Abstract

Several clinical studies on major depressive disorder (MDD) have shown that blood brain-derived neurotrophic factor (BDNF) – a factor used to index neuroplasticity – is associated with depression response; however, the results are mixed. The purpose of our study was to evaluate whether BDNF levels are correlated with improvement of depression. We performed a systematic review and meta-analysis of the literature, searching Medline, Cochrane Central, SciELO databases and reference lists from retrieved articles for clinical studies comparing mean BDNF blood levels in depressed patients pre- and post-antidepressant treatments or comparing depressed patients with healthy controls. Two reviewers independently searched for eligible studies and extracted outcome data using a structured form previously elaborated. Twenty articles, including 1504 subjects, met our inclusion criteria. The results showed that BDNF levels increased significantly after antidepressant treatment (effect size 0.62, 95% CI 0.36–0.88, random effects model). In addition, there was a significant correlation between changes in BDNF level and depression scores changes (p=0.02). Moreover, the results were robust according to the sensitivity analysis and Begg's funnel plot results did not suggest publication bias. Finally, there was a difference between pre-treatment patients and healthy controls (effect size 0.91, 95% CI 0.70–1.11) and a small but significant difference between treated patients and healthy controls (effect size 0.34, 95% CI 0.02–0.66). Our results show that BDNF levels are associated with clinical changes in depression; supporting the notion that depression improvement is associated with neuroplastic changes.

Introduction

Brain-derived neurotrophic factor (BDNF) is a neurotrophin related to neuronal survival, synaptic signalling and synaptic consolidation (Allen and Dawbarn, 2006). In neuropsychiatry, it has been associated with several disorders, such as substance-related disorders, eating disorders, mood disorders, schizophrenia, pain modulation and epilepsy (Gratacos et al., 2007; Koyama and Ikegaya, 2005; Ren and Dubner, 2007). Furthermore, several studies have been performed assessing BDNF levels in major depressive disorder (MDD) and showing important correlations between MDD and BDNF levels. Karege et al. (2002a) were the first to demonstrate that BDNF serum levels are lower in MDD patients compared to healthy controls. Subsequently, Aydemir et al. (2005) showed that BDNF levels increase after antidepressant treatment. Although most of the studies to date show that BNDF levels increase after antidepressant treatment, the results are mixed. One important question is whether changes in BDNF levels are specific to certain types of antidepressant treatments or whether BDNF levels are associated with general depression improvement. Therefore we aimed to systematically review the studies on BDNF and major depression to quantitatively analyse whether BDNF levels are associated with depression symptoms changes and whether they are different when comparing depressed vs. healthy subjects.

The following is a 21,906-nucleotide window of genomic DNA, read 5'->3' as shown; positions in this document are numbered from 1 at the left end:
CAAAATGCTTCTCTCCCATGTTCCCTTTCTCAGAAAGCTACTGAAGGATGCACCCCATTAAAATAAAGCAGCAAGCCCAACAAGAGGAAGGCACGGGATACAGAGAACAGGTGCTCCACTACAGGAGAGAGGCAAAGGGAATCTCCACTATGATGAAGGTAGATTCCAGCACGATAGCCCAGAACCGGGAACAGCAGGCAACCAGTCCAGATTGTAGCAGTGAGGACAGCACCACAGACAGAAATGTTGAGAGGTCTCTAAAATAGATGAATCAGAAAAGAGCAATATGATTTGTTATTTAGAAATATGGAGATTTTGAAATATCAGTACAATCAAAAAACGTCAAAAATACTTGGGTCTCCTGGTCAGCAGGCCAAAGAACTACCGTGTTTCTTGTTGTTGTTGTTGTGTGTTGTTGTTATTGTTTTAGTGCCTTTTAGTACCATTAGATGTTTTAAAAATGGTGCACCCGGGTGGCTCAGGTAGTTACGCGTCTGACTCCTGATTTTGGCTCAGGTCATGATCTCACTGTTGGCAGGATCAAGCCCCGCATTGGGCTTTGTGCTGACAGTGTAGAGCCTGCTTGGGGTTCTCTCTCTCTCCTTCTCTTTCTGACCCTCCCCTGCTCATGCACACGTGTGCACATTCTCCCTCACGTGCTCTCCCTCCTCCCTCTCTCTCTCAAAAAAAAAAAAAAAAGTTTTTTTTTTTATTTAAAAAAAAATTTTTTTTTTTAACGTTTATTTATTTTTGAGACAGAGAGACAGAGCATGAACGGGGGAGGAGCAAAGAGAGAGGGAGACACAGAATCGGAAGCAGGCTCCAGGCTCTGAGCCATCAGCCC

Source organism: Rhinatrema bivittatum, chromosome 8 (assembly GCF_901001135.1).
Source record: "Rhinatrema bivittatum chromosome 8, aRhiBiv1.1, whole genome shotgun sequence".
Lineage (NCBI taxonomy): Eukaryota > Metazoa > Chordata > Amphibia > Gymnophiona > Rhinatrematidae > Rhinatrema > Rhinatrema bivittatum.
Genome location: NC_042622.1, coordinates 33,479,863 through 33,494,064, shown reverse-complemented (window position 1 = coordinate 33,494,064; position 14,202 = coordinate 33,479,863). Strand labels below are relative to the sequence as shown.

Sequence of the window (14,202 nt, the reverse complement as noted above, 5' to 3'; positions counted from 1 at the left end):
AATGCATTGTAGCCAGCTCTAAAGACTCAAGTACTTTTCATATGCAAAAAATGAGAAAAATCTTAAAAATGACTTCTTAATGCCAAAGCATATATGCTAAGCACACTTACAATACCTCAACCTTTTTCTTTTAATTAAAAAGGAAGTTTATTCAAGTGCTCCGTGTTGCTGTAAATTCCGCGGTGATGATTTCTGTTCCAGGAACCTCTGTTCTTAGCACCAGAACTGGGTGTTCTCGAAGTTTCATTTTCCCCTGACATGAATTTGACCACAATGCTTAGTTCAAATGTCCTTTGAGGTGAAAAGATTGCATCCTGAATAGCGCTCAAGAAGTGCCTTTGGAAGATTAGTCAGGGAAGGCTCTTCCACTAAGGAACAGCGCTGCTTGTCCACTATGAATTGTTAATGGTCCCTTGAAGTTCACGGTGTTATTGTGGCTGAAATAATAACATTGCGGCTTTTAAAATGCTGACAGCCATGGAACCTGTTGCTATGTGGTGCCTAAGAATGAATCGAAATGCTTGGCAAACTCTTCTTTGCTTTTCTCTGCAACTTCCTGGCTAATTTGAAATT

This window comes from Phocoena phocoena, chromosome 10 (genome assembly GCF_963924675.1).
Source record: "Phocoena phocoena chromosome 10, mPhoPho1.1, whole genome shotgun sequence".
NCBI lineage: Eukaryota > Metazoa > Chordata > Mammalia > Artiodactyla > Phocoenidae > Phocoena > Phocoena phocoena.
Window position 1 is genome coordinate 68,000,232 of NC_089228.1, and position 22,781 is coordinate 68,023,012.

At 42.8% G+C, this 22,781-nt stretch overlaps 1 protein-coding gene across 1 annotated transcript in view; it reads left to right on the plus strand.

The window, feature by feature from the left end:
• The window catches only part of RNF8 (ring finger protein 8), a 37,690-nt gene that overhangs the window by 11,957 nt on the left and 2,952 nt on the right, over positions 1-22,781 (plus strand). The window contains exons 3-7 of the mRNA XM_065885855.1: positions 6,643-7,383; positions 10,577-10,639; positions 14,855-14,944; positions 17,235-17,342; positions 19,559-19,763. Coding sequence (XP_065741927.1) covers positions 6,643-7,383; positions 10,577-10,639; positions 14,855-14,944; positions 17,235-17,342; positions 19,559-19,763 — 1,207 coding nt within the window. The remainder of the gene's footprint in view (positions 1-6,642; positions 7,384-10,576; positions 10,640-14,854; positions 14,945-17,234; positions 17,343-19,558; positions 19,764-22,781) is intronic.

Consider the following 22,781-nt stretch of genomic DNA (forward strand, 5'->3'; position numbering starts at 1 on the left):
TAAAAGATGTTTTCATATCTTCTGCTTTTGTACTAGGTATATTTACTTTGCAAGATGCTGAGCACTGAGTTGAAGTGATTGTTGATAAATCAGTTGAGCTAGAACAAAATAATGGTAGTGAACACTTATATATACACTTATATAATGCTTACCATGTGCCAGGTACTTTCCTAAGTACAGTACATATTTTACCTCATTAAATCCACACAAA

This study is important in addressing the relationship between BDNF levels and clinical changes in depression and therefore in assessing the mechanisms of action of antidepressant treatment, as BDNF is associated with neuroplastic changes (Duman and Monteggia, 2006).

We performed a systematic review and meta-analysis of BDNF studies to compare BDNF blood levels between depressed patients pre- and post-antidepressant treatment. We also performed comparisons between patients pre- and post-treatment vs. healthy subjects and we tried to identify, using meta-regression, the influence of other variables such as demographic and clinical factors.

Material and methods

Literature review

The first step was a literature search of the following databases: Medline, Cochrane and SciELO. In addition, we examined reference lists in retrieved papers, searched conference abstracts, and talked to clinical experts. To check for unpublished trials, we contacted experts in the field, consulted the CRISP database, and searched for abstracts. Two authors independently searched from the first date available up to 1 February 2008; we used the key search terms: ‘depression’ or ‘depressive disorder’ or ‘depressed’ vs. ‘BDNF’ or ‘brain-derived neurotrophic factor’, obtaining 461 articles; and also searched for the MESH terms ‘depressive disorder’ or ‘depression’ or ‘depressive disorder, major’ vs. ‘brain-derived neurotrophic factor’, obtaining 165 articles. Subsequently, we checked each article according to our inclusion criteria.

Selection criteria

We included prospective studies that evaluated BDNF blood levels in patients with major depression. We adopted the following inclusion criteria: (1) written in English; (2) studies that reported BDNF mean and standard deviation; (3) BDNF measurement in either serum or plasma; (4) clinical trials or case-control studies; (5) studies that compared BDNF blood levels across several groups were included whether two of them included either control or MDD patients pre- or post-treatment. We excluded series of cases and case reports.

Data extraction